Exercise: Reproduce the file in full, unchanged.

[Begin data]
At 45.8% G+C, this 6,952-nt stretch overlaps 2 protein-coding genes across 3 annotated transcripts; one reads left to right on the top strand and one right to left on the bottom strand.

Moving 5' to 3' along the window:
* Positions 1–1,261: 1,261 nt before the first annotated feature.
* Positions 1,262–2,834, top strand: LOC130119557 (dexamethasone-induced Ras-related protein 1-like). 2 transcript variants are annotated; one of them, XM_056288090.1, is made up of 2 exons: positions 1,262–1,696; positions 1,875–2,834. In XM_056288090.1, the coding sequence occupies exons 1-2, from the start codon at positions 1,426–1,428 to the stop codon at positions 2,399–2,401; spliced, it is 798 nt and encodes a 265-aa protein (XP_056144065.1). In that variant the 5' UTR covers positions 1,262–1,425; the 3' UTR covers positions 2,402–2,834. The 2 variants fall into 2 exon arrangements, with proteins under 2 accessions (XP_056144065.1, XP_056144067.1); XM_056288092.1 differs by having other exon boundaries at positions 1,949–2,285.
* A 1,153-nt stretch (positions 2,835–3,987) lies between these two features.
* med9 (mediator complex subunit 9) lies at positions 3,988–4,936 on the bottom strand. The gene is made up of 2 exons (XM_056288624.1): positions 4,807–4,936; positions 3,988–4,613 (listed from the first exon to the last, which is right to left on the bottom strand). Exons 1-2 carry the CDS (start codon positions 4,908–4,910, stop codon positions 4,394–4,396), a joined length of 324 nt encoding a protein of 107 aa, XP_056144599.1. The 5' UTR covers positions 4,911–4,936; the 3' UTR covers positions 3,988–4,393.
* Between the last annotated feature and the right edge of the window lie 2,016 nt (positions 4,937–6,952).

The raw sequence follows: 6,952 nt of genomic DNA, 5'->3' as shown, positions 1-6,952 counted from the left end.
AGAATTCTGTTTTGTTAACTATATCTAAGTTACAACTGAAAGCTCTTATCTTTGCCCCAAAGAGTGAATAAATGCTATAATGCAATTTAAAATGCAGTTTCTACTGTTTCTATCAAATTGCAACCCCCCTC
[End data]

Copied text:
At 45.8% G+C, this 6,952-nt stretch overlaps 2 protein-coding genes across 3 annotated transcripts; one reads left to right on the top strand and one right to left on the bottom strand.

Moving 5' to 3' along the window:
* Positions 1–1,261: 1,261 nt before the first annotated feature.
* Positions 1,262–2,834, top strand: LOC130119557 (dexamethasone-induced Ras-related protein 1-like). 2 transcript variants are annotated; one of them, XM_056288090.1, is made up of 2 exons: positions 1,262–1,696; positions 1,875–2,834. In XM_056288090.1, the coding sequence occupies exons 1-2, from the start codon at positions 1,426–1,428 to the stop codon at positions 2,399–2,401; spliced, it is 798 nt and encodes a 265-aa protein (XP_056144065.1). In that variant the 5' UTR covers positions 1,262–1,425; the 3' UTR covers positions 2,402–2,834. The 2 variants fall into 2 exon arrangements, with proteins under 2 accessions (XP_056144065.1, XP_056144067.1); XM_056288092.1 differs by having other exon boundaries at positions 1,949–2,285.
* A 1,153-nt stretch (positions 2,835–3,987) lies between these two features.
* med9 (mediator complex subunit 9) lies at positions 3,988–4,936 on the bottom strand. The gene is made up of 2 exons (XM_056288624.1): positions 4,807–4,936; positions 3,988–4,613 (listed from the first exon to the last, which is right to left on the bottom strand). Exons 1-2 carry the CDS (start codon positions 4,908–4,910, stop codon positions 4,394–4,396), a joined length of 324 nt encoding a protein of 107 aa, XP_056144599.1. The 5' UTR covers positions 4,911–4,936; the 3' UTR covers positions 3,988–4,393.
* Between the last annotated feature and the right edge of the window lie 2,016 nt (positions 4,937–6,952).

The raw sequence follows: 6,952 nt of genomic DNA, 5'->3' as shown, positions 1-6,952 counted from the left end.
AGAATTCTGTTTTGTTAACTATATCTAAGTTACAACTGAAAGCTCTTATCTTTGCCCCAAAGAGTGAATAAATGCTATAATGCAATTTAAAATGCAGTTTCTACTGTTTCTATCAAATTGCAACCCCCCTC